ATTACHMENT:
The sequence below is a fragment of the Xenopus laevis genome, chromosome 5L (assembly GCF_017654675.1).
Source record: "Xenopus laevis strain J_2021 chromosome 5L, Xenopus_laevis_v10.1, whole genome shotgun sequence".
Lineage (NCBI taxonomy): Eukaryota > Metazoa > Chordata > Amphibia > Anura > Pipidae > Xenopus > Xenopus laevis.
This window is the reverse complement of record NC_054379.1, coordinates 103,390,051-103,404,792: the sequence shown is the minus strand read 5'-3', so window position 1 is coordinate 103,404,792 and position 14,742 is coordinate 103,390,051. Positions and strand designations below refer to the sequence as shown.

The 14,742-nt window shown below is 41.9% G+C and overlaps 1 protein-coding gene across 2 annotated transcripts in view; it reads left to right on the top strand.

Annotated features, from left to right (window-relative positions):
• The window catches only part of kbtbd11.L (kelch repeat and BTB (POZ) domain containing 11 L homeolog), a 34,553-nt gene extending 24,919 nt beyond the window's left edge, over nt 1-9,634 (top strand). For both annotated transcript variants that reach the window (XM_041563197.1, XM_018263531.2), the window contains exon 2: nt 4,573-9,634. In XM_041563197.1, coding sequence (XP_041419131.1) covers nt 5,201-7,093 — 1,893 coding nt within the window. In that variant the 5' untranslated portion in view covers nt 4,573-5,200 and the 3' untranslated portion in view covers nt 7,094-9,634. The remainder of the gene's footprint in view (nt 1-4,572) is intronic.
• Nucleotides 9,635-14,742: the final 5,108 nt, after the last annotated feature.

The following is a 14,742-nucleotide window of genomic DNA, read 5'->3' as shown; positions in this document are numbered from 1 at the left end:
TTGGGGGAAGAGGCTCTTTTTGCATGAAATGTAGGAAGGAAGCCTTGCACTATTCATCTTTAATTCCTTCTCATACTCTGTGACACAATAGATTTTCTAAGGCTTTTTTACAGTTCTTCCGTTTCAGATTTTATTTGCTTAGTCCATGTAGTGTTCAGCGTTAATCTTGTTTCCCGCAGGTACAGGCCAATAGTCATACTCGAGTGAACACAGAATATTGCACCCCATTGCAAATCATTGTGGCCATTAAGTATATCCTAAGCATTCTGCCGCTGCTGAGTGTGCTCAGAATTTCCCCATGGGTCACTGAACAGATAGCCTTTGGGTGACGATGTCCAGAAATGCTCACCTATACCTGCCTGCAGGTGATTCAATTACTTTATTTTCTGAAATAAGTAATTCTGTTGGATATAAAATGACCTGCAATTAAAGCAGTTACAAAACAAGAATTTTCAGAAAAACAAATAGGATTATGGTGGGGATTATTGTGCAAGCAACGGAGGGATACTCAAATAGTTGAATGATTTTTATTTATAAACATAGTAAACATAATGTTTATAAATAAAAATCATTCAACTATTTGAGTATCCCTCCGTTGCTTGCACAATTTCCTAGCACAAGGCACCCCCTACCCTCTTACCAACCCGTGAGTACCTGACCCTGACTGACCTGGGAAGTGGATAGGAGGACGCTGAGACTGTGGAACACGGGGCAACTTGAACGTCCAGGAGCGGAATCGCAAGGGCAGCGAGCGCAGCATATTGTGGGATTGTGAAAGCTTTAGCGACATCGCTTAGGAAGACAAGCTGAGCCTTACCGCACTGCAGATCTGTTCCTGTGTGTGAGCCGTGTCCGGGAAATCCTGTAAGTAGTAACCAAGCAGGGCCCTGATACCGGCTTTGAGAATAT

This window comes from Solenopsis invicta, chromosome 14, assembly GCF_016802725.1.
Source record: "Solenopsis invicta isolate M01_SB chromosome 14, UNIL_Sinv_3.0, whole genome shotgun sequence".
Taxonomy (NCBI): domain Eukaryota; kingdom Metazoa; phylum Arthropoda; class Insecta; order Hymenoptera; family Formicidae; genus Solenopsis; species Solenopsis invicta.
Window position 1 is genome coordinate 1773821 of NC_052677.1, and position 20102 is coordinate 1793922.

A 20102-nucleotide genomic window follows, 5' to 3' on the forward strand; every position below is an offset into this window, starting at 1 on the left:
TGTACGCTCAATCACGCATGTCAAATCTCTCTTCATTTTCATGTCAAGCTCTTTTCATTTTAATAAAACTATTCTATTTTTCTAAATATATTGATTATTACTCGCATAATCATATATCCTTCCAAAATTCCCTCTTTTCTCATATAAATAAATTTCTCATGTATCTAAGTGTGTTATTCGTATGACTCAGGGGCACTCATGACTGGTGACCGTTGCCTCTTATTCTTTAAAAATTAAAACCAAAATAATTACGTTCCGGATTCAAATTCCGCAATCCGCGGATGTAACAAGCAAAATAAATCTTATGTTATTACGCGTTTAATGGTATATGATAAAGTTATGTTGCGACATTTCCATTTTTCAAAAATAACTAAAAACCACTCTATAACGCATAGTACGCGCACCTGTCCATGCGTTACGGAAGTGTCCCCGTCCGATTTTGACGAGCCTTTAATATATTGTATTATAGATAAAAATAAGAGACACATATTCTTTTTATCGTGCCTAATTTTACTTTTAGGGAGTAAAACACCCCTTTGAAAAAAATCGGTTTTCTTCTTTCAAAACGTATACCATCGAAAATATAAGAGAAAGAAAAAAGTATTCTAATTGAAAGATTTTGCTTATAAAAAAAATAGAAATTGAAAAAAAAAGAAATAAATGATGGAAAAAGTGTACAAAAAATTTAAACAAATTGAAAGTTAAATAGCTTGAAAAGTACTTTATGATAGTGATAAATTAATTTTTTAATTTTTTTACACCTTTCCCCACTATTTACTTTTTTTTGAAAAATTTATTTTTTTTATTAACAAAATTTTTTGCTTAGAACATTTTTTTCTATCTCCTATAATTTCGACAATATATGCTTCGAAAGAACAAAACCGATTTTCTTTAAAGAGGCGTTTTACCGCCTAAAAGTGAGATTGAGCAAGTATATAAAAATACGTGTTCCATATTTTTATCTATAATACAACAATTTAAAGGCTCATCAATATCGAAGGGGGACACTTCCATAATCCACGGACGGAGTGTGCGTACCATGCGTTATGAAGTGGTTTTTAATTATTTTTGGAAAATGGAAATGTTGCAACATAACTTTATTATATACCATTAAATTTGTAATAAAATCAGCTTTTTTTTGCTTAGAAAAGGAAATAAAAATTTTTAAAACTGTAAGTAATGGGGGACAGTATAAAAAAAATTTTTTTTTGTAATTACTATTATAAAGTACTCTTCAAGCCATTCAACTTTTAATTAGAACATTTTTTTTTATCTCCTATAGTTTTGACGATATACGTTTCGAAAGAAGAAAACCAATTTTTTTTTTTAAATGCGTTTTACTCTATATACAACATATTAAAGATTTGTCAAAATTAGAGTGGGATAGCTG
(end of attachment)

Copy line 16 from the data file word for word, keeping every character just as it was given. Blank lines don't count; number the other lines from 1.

TGTACGCTCAATCACGCATGTCAAATCTCTCTTCATTTTCATGTCAAGCTCTTTTCATTTTAATAAAACTATTCTATTTTTCTAAATATATTGATTATTACTCGCATAATCATATATCCTTCCAAAATTCCCTCTTTTCTCATATAAATAAATTTCTCATGTATCTAAGTGTGTTATTCGTATGACTCAGGGGCACTCATGACTGGTGACCGTTGCCTCTTATTCTTTAAAAATTAAAACCAAAATAATTACGTTCCGGATTCAAATTCCGCAATCCGCGGATGTAACAAGCAAAATAAATCTTATGTTATTACGCGTTTAATGGTATATGATAAAGTTATGTTGCGACATTTCCATTTTTCAAAAATAACTAAAAACCACTCTATAACGCATAGTACGCGCACCTGTCCATGCGTTACGGAAGTGTCCCCGTCCGATTTTGACGAGCCTTTAATATATTGTATTATAGATAAAAATAAGAGACACATATTCTTTTTATCGTGCCTAATTTTACTTTTAGGGAGTAAAACACCCCTTTGAAAAAAATCGGTTTTCTTCTTTCAAAACGTATACCATCGAAAATATAAGAGAAAGAAAAAAGTATTCTAATTGAAAGATTTTGCTTATAAAAAAAATAGAAATTGAAAAAAAAAGAAATAAATGATGGAAAAAGTGTACAAAAAATTTAAACAAATTGAAAGTTAAATAGCTTGAAAAGTACTTTATGATAGTGATAAATTAATTTTTTAATTTTTTTACACCTTTCCCCACTATTTACTTTTTTTTGAAAAATTTATTTTTTTTATTAACAAAATTTTTTGCTTAGAACATTTTTTTCTATCTCCTATAATTTCGACAATATATGCTTCGAAAGAACAAAACCGATTTTCTTTAAAGAGGCGTTTTACCGCCTAAAAGTGAGATTGAGCAAGTATATAAAAATACGTGTTCCATATTTTTATCTATAATACAACAATTTAAAGGCTCATCAATATCGAAGGGGGACACTTCCATAATCCACGGACGGAGTGTGCGTACCATGCGTTATGAAGTGGTTTTTAATTATTTTTGGAAAATGGAAATGTTGCAACATAACTTTATTATATACCATTAAATTTGTAATAAAATCAGCTTTTTTTTGCTTAGAAAAGGAAATAAAAATTTTTAAAACTGTAAGTAATGGGGGACAGTATAAAAAAAATTTTTTTTTGTAATTACTATTATAAAGTACTCTTCAAGCCATTCAACTTTTAATTAGAACATTTTTTTTTATCTCCTATAGTTTTGACGATATACGTTTCGAAAGAAGAAAACCAATTTTTTTTTTTAAATGCGTTTTACTCTATATACAACATATTAAAGATTTGTCAAAATTAGAGTGGGATAGCTG